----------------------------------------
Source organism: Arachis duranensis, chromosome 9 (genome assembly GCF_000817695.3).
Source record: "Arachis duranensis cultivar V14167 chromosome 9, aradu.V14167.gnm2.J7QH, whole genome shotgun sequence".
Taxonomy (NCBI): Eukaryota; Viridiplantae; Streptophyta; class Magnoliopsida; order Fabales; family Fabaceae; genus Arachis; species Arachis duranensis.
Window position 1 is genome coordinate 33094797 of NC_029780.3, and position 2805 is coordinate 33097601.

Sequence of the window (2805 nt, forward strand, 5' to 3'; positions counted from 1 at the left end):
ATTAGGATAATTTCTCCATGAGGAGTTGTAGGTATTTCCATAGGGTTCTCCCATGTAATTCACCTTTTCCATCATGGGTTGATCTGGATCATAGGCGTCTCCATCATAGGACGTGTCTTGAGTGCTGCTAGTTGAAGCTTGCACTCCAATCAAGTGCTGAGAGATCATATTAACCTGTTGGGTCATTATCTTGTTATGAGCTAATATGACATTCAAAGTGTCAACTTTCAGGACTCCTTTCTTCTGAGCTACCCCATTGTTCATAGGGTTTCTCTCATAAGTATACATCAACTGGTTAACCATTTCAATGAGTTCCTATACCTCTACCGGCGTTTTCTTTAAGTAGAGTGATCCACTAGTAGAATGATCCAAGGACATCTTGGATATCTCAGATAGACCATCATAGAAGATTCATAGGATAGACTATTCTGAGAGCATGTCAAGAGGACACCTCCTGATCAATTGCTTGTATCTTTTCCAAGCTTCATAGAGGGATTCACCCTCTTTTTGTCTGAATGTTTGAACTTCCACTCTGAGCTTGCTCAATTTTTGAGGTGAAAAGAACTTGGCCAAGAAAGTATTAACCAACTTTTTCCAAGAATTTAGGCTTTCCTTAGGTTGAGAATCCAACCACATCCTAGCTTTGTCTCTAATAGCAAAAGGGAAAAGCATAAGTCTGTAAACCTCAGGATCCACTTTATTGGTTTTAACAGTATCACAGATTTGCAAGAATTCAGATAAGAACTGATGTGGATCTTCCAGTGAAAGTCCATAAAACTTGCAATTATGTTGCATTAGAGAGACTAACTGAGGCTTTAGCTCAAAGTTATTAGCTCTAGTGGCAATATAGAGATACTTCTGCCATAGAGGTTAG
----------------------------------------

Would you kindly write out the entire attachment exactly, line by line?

Source organism: Arachis duranensis, chromosome 9 (genome assembly GCF_000817695.3).
Source record: "Arachis duranensis cultivar V14167 chromosome 9, aradu.V14167.gnm2.J7QH, whole genome shotgun sequence".
Taxonomy (NCBI): Eukaryota; Viridiplantae; Streptophyta; class Magnoliopsida; order Fabales; family Fabaceae; genus Arachis; species Arachis duranensis.
Window position 1 is genome coordinate 33094797 of NC_029780.3, and position 2805 is coordinate 33097601.

Sequence of the window (2805 nt, forward strand, 5' to 3'; positions counted from 1 at the left end):
ATTAGGATAATTTCTCCATGAGGAGTTGTAGGTATTTCCATAGGGTTCTCCCATGTAATTCACCTTTTCCATCATGGGTTGATCTGGATCATAGGCGTCTCCATCATAGGACGTGTCTTGAGTGCTGCTAGTTGAAGCTTGCACTCCAATCAAGTGCTGAGAGATCATATTAACCTGTTGGGTCATTATCTTGTTATGAGCTAATATGACATTCAAAGTGTCAACTTTCAGGACTCCTTTCTTCTGAGCTACCCCATTGTTCATAGGGTTTCTCTCATAAGTATACATCAACTGGTTAACCATTTCAATGAGTTCCTATACCTCTACCGGCGTTTTCTTTAAGTAGAGTGATCCACTAGTAGAATGATCCAAGGACATCTTGGATATCTCAGATAGACCATCATAGAAGATTCATAGGATAGACTATTCTGAGAGCATGTCAAGAGGACACCTCCTGATCAATTGCTTGTATCTTTTCCAAGCTTCATAGAGGGATTCACCCTCTTTTTGTCTGAATGTTTGAACTTCCACTCTGAGCTTGCTCAATTTTTGAGGTGAAAAGAACTTGGCCAAGAAAGTATTAACCAACTTTTTCCAAGAATTTAGGCTTTCCTTAGGTTGAGAATCCAACCACATCCTAGCTTTGTCTCTAATAGCAAAAGGGAAAAGCATAAGTCTGTAAACCTCAGGATCCACTTTATTGGTTTTAACAGTATCACAGATTTGCAAGAATTCAGATAAGAACTGATGTGGATCTTCCAGTGAAAGTCCATAAAACTTGCAATTATGTTGCATTAGAGAGACTAACTGAGGCTTTAGCTCAAAGTTATTAGCTCTAGTGGCAATATAGAGATACTTCTGCCATAGAGGTTAG